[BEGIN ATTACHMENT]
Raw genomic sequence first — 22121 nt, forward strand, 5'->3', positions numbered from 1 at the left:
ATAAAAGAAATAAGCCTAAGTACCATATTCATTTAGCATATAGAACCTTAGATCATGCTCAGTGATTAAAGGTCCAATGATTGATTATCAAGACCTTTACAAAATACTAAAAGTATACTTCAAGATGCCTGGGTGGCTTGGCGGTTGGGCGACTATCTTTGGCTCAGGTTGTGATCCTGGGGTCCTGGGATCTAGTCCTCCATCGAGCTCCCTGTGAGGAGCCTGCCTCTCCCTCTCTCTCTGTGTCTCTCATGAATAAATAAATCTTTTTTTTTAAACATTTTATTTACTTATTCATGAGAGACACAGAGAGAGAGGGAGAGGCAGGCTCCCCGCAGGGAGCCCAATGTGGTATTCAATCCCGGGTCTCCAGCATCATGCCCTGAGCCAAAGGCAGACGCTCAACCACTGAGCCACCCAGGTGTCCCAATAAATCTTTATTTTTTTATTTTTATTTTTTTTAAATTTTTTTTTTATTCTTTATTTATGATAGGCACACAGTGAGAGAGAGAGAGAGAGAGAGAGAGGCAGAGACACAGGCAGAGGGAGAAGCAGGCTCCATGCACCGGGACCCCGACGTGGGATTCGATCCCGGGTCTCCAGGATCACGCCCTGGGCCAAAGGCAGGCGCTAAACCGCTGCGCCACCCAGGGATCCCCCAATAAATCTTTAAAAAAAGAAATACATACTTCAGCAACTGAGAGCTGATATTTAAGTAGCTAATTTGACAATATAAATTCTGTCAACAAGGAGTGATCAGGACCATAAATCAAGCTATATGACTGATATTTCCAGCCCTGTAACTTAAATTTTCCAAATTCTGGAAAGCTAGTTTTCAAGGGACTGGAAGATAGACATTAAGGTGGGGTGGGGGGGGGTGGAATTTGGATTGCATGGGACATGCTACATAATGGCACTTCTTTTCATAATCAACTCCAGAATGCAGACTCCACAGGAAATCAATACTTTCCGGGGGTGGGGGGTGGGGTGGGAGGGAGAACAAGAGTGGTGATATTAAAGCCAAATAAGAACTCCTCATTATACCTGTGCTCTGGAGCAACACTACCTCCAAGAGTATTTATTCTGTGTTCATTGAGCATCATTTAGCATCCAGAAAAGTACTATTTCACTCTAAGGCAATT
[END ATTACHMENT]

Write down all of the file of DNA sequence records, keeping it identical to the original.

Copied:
Raw genomic sequence first — 22121 nt, forward strand, 5'->3', positions numbered from 1 at the left:
ATAAAAGAAATAAGCCTAAGTACCATATTCATTTAGCATATAGAACCTTAGATCATGCTCAGTGATTAAAGGTCCAATGATTGATTATCAAGACCTTTACAAAATACTAAAAGTATACTTCAAGATGCCTGGGTGGCTTGGCGGTTGGGCGACTATCTTTGGCTCAGGTTGTGATCCTGGGGTCCTGGGATCTAGTCCTCCATCGAGCTCCCTGTGAGGAGCCTGCCTCTCCCTCTCTCTCTGTGTCTCTCATGAATAAATAAATCTTTTTTTTTAAACATTTTATTTACTTATTCATGAGAGACACAGAGAGAGAGGGAGAGGCAGGCTCCCCGCAGGGAGCCCAATGTGGTATTCAATCCCGGGTCTCCAGCATCATGCCCTGAGCCAAAGGCAGACGCTCAACCACTGAGCCACCCAGGTGTCCCAATAAATCTTTATTTTTTTATTTTTATTTTTTTTAAATTTTTTTTTTATTCTTTATTTATGATAGGCACACAGTGAGAGAGAGAGAGAGAGAGAGAGAGGCAGAGACACAGGCAGAGGGAGAAGCAGGCTCCATGCACCGGGACCCCGACGTGGGATTCGATCCCGGGTCTCCAGGATCACGCCCTGGGCCAAAGGCAGGCGCTAAACCGCTGCGCCACCCAGGGATCCCCCAATAAATCTTTAAAAAAAGAAATACATACTTCAGCAACTGAGAGCTGATATTTAAGTAGCTAATTTGACAATATAAATTCTGTCAACAAGGAGTGATCAGGACCATAAATCAAGCTATATGACTGATATTTCCAGCCCTGTAACTTAAATTTTCCAAATTCTGGAAAGCTAGTTTTCAAGGGACTGGAAGATAGACATTAAGGTGGGGTGGGGGGGGGTGGAATTTGGATTGCATGGGACATGCTACATAATGGCACTTCTTTTCATAATCAACTCCAGAATGCAGACTCCACAGGAAATCAATACTTTCCGGGGGTGGGGGGTGGGGTGGGAGGGAGAACAAGAGTGGTGATATTAAAGCCAAATAAGAACTCCTCATTATACCTGTGCTCTGGAGCAACACTACCTCCAAGAGTATTTATTCTGTGTTCATTGAGCATCATTTAGCATCCAGAAAAGTACTATTTCACTCTAAGGCAATT